blank 10/10/11 12:58PM Asbestos, Asthma, Mesothelioma, Toxic Exposure

Muscle Cars and the Hidden Dangers of Toxic Exposure

 Muscle cars can be fast. Muscle cars can be sleek. Muscle cars can be sexy. However, they can also be harmful or, in some instances, even deadly to those who spend their time restoring classic automobiles.

Older and classic cars can harbor hidden dangers. One of the major problems that can result from spending time with one's beloved older or classic automobile is that restoring these cars can put one into contact with asbestos particles, and that exposure has the potential to result in mesothelioma.

Mesothelioma is a rare but very serious form of cancer that can attack the tissue of the lungs, stomach, heart and other organs. Treating this dangerous cancer can be a long and difficult process that may involve surgery, radiation, chemotherapy or a combination of the three.

Of course, mesothelioma isn't the only potential danger lurking as you restore an older car. There are other, far more common, risks involved in engaging in this activity. Exposure to the chemicals used in auto restoration can have a variety of effects. For instance, coming into contact with solvents can cause skin irritation; dermatitis may result from such exposure.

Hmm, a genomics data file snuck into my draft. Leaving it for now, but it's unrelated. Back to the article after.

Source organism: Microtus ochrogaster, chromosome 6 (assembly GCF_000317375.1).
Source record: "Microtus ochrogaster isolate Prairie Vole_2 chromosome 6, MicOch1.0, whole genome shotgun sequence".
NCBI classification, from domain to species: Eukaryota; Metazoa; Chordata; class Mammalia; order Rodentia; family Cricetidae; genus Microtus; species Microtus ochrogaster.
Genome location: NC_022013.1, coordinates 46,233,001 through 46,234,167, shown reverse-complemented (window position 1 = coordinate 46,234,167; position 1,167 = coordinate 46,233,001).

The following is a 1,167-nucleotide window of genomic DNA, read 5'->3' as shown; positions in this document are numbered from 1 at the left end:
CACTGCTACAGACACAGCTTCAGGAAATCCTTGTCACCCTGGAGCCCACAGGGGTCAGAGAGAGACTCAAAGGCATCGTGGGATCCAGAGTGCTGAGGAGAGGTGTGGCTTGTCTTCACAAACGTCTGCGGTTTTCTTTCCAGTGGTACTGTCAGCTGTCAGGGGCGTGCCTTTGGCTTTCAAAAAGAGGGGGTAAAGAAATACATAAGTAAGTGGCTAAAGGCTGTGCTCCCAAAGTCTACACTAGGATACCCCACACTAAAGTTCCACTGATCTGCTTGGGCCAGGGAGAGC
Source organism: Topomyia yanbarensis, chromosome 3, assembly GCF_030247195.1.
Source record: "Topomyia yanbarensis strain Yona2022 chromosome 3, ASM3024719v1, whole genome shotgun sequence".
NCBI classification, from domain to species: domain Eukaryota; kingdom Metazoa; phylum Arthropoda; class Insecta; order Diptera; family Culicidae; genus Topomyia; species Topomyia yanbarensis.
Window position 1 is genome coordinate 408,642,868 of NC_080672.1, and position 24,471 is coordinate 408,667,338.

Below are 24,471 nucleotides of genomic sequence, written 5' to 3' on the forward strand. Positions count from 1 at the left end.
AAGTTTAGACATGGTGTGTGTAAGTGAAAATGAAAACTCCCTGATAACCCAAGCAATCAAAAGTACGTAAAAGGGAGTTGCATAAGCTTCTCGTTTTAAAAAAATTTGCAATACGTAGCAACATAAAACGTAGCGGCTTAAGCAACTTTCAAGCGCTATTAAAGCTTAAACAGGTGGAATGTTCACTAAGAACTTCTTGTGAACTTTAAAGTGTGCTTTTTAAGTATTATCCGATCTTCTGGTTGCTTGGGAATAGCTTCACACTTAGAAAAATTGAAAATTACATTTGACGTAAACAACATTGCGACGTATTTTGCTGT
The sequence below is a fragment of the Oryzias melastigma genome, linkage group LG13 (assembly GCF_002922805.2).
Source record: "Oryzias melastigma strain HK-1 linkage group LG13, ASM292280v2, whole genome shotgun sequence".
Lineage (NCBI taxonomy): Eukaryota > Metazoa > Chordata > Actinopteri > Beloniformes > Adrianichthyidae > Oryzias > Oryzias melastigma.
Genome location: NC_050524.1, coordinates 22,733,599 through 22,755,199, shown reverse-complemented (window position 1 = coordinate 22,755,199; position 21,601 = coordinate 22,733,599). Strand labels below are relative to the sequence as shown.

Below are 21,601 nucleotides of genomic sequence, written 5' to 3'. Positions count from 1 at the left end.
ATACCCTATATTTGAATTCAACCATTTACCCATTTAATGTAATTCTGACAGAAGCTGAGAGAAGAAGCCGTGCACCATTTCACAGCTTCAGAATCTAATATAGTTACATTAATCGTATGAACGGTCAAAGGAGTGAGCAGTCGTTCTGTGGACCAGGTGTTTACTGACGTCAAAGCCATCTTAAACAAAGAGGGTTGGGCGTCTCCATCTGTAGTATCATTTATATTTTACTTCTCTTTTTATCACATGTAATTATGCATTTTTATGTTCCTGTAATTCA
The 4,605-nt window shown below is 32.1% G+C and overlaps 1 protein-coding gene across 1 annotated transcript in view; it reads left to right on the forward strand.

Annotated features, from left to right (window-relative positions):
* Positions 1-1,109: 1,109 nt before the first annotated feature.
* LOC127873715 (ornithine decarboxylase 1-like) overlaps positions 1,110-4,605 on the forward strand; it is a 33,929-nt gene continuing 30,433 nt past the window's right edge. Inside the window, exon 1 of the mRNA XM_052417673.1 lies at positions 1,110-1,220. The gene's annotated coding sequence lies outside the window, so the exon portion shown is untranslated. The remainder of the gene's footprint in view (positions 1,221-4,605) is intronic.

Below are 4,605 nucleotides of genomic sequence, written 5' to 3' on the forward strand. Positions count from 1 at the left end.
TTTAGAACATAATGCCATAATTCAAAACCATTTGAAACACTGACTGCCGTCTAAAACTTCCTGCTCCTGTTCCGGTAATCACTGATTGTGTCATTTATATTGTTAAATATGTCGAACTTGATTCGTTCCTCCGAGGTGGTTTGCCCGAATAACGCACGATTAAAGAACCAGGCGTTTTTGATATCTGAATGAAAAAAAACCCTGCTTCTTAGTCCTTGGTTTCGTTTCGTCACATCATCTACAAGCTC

Inhaling the chemicals involved in automobile restoration can have detrimental effects. While short-term exposure may not have serious, long-term effects, restoring a classic car can be a very intensive process that involves long hours of hard work. That means many chances to inhale dangerous chemicals such as those used in solvent. This exposure can result in a variety of health issues. Prolonged exposure may result in permanent damage to the central nervous system and/or cancers other than mesothelioma.

Then, of course, there is the risk of worsening pre-existing conditions. For instance, if one suffers a condition such as asthma or chronic bronchitis, those conditions could easily be aggravated by the inhalation of the chemicals used in restoring automobiles.

The exact potential for harm from engaging in automobile restoration depends on the specific chemicals used, the level of exposure and the constitution of the person who is involved in the activity.

There are steps that can be taken to decrease the potential risks. Donning gloves and a facemask can help to limit one's direct contact with the chemicals. Also, limiting the amount of time spent working on the auto can reduce some health problems; however, one still needs to be mindful of the potential problems that can result from long-term exposure.

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